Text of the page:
Okay, let’s back up a little bit here and talk about spirit again. Because I feel like this is something that is super crucial to understanding my take on spirituality, the way I talk about spirituality, and to really get what I’m going to say in this episode.

So, first of all, when I talk about spirit I don’t mean an entity. I’m not talking about something conscious, some part of us that exists beyond the physical. We all have spirit, yeah, absolutely. Everything in the universe has spirit as part of the makeup of all things.

One of the easiest ways to visualize this is metaphorical. One of the things I do as an alchemist is make spagyric tinctures and elixirs from herbs. And like everything in alchemy, the actual working, the lab work, is valuable and it makes herbal stuff that’s useful, but there’s a deeper meaning and bigger lesson in the metaphor of it. So everything in existence is made up of soul, spirit, and body. And in terms of plants, the body is the fibrous part, the leaves and stems and roots and flowers and seeds. And the soul is the essential oil, the stuff you want to draw out when you make tinctures. The part that gives the plant its effect. But the spirit, that’s what the plan lives on. It’s the water that the plant takes in, that carries in nutrients for it.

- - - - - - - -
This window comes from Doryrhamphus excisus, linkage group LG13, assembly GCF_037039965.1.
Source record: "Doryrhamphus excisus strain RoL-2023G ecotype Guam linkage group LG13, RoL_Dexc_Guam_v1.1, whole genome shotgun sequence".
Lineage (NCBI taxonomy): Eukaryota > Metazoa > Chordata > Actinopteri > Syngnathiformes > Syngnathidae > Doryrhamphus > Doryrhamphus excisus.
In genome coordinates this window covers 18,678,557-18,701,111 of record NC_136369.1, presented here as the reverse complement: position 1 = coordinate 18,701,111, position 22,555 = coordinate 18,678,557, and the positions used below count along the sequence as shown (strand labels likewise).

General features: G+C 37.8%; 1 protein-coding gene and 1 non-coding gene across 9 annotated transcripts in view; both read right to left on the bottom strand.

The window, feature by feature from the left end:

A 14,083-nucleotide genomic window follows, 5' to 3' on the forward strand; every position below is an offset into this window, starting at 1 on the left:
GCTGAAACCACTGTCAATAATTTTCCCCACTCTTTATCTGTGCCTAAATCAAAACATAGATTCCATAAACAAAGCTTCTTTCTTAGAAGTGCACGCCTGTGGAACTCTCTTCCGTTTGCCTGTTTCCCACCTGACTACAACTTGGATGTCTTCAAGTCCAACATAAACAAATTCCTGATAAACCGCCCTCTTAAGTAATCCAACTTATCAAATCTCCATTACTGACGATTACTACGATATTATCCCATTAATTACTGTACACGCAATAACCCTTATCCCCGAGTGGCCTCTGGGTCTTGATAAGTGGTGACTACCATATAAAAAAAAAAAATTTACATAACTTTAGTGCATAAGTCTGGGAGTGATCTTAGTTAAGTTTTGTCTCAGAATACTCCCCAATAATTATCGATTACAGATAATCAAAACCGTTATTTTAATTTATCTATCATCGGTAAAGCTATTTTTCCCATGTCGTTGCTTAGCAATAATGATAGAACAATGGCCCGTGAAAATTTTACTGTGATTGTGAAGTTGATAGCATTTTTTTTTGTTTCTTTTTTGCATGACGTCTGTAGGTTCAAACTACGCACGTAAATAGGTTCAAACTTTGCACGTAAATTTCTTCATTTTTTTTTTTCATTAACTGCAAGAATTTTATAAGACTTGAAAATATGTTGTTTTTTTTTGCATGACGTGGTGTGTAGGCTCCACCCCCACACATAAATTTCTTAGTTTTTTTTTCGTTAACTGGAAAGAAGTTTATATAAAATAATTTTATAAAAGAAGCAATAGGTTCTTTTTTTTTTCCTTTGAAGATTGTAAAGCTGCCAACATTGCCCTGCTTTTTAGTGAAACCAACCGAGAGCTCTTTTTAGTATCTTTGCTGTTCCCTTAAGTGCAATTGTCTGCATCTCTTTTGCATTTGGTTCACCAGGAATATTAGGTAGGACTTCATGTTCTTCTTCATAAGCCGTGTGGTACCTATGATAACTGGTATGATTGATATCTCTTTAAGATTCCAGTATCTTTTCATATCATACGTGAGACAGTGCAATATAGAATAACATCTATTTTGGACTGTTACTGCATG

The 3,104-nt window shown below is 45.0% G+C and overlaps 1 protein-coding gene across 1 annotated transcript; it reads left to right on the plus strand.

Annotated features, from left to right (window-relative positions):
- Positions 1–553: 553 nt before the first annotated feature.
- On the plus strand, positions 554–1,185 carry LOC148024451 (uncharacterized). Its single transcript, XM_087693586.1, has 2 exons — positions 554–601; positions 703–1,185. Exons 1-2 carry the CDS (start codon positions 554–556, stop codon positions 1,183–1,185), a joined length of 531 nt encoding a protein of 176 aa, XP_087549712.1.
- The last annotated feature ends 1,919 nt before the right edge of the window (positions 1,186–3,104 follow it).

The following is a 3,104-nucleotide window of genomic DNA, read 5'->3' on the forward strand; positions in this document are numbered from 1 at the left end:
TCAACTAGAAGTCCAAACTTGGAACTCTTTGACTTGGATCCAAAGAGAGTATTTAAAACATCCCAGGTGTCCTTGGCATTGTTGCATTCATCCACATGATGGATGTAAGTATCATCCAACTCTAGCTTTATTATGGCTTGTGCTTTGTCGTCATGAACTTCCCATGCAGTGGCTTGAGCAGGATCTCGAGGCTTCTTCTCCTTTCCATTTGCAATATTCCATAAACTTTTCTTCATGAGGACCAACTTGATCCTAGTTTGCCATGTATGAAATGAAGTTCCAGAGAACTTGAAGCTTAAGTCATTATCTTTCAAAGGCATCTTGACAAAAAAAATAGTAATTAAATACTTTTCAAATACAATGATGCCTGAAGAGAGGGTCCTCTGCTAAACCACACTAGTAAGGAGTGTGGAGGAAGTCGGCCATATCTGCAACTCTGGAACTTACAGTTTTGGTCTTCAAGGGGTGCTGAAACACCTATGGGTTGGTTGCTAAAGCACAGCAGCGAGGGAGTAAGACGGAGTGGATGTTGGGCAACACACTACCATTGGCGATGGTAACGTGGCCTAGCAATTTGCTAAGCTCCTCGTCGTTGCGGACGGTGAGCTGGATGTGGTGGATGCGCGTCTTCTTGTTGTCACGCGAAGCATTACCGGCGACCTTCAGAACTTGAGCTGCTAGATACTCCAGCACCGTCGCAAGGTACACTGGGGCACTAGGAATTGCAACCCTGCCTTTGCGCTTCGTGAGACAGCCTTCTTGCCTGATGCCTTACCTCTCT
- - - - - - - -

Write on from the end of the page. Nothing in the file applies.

So, first of all, the spirit present in a plant is constantly being exchanged in and out. It can’t just hold onto its own spirit and live that way. And that’s whether we’re talking about the water or sunlight or CO2, whatever. It has to bring it in more all the time.

And second, that means there’s not enough inside the plant to use to make a tincture with. You have to add more, usually in the form of distilled alcohol for lab purposes.

So here’s the metaphor on that: We’re much more complex than plants. There’s lots more types of spirit. It’s water, it’s nutrients, it’s ideas, it’s information, it’s all the stuff we take in to keep living, to keep thriving. In terms of our spiritual lives, knowledge and ideas are the equivalent to alcohol in my lab. If we want to draw out and access our soul, we have to add more spirit. More ideas. More knowledge. More experiences.

And that’s where curiosity comes in.